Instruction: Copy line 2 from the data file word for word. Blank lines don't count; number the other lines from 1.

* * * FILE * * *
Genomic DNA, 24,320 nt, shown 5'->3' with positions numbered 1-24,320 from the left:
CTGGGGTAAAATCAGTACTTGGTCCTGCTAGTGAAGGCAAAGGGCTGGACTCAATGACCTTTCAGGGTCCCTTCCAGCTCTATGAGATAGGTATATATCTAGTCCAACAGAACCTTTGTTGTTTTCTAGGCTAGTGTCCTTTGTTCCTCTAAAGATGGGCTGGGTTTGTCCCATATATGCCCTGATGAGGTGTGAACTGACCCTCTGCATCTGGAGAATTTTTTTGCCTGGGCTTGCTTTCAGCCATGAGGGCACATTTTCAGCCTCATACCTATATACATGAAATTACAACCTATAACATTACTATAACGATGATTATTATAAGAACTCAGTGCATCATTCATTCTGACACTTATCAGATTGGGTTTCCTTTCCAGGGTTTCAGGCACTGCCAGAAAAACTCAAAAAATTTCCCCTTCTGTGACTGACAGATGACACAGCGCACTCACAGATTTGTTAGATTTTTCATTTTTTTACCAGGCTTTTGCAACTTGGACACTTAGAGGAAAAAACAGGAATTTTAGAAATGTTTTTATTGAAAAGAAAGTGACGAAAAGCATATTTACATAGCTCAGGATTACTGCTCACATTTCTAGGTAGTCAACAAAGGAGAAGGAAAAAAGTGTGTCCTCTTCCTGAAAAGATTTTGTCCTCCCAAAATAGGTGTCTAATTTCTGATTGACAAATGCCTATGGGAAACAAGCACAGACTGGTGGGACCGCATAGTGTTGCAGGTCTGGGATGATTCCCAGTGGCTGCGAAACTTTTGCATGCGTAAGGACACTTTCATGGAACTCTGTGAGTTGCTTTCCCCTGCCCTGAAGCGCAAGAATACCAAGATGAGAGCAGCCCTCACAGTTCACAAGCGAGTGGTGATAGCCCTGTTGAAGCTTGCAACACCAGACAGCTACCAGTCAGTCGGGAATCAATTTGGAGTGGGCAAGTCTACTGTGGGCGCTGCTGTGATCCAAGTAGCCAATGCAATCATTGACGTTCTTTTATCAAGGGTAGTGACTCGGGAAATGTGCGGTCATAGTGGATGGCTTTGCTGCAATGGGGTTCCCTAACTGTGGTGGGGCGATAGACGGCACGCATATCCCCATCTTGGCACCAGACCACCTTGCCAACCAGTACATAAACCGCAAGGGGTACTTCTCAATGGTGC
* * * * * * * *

CTGGGGTAAAATCAGTACTTGGTCCTGCTAGTGAAGGCAAAGGGCTGGACTCAATGACCTTTCAGGGTCCCTTCCAGCTCTATGAGATAGGTATATATCTAGTCCAACAGAACCTTTGTTGTTTTCTAGGCTAGTGTCCTTTGTTCCTCTAAAGATGGGCTGGGTTTGTCCCATATATGCCCTGATGAGGTGTGAACTGACCCTCTGCATCTGGAGAATTTTTTTGCCTGGGCTTGCTTTCAGCCATGAGGGCACATTTTCAGCCTCATACCTATATACATGAAATTACAACCTATAACATTACTATAACGATGATTATTATAAGAACTCAGTGCATCATTCATTCTGACACTTATCAGATTGGGTTTCCTTTCCAGGGTTTCAGGCACTGCCAGAAAAACTCAAAAAATTTCCCCTTCTGTGACTGACAGATGACACAGCGCACTCACAGATTTGTTAGATTTTTCATTTTTTTACCAGGCTTTTGCAACTTGGACACTTAGAGGAAAAAACAGGAATTTTAGAAATGTTTTTATTGAAAAGAAAGTGACGAAAAGCATATTTACATAGCTCAGGATTACTGCTCACATTTCTAGGTAGTCAACAAAGGAGAAGGAAAAAAGTGTGTCCTCTTCCTGAAAAGATTTTGTCCTCCCAAAATAGGTGTCTAATTTCTGATTGACAAATGCCTATGGGAAACAAGCACAGACTGGTGGGACCGCATAGTGTTGCAGGTCTGGGATGATTCCCAGTGGCTGCGAAACTTTTGCATGCGTAAGGACACTTTCATGGAACTCTGTGAGTTGCTTTCCCCTGCCCTGAAGCGCAAGAATACCAAGATGAGAGCAGCCCTCACAGTTCACAAGCGAGTGGTGATAGCCCTGTTGAAGCTTGCAACACCAGACAGCTACCAGTCAGTCGGGAATCAATTTGGAGTGGGCAAGTCTACTGTGGGCGCTGCTGTGATCCAAGTAGCCAATGCAATCATTGACGTTCTTTTATCAAGGGTAGTGACTCGGGAAATGTGCGGTCATAGTGGATGGCTTTGCTGCAATGGGGTTCCCTAACTGTGGTGGGGCGATAGACGGCACGCATATCCCCATCTTGGCACCAGACCACCTTGCCAACCAGTACATAAACCGCAAGGGGTACTTCTCAATGGTGC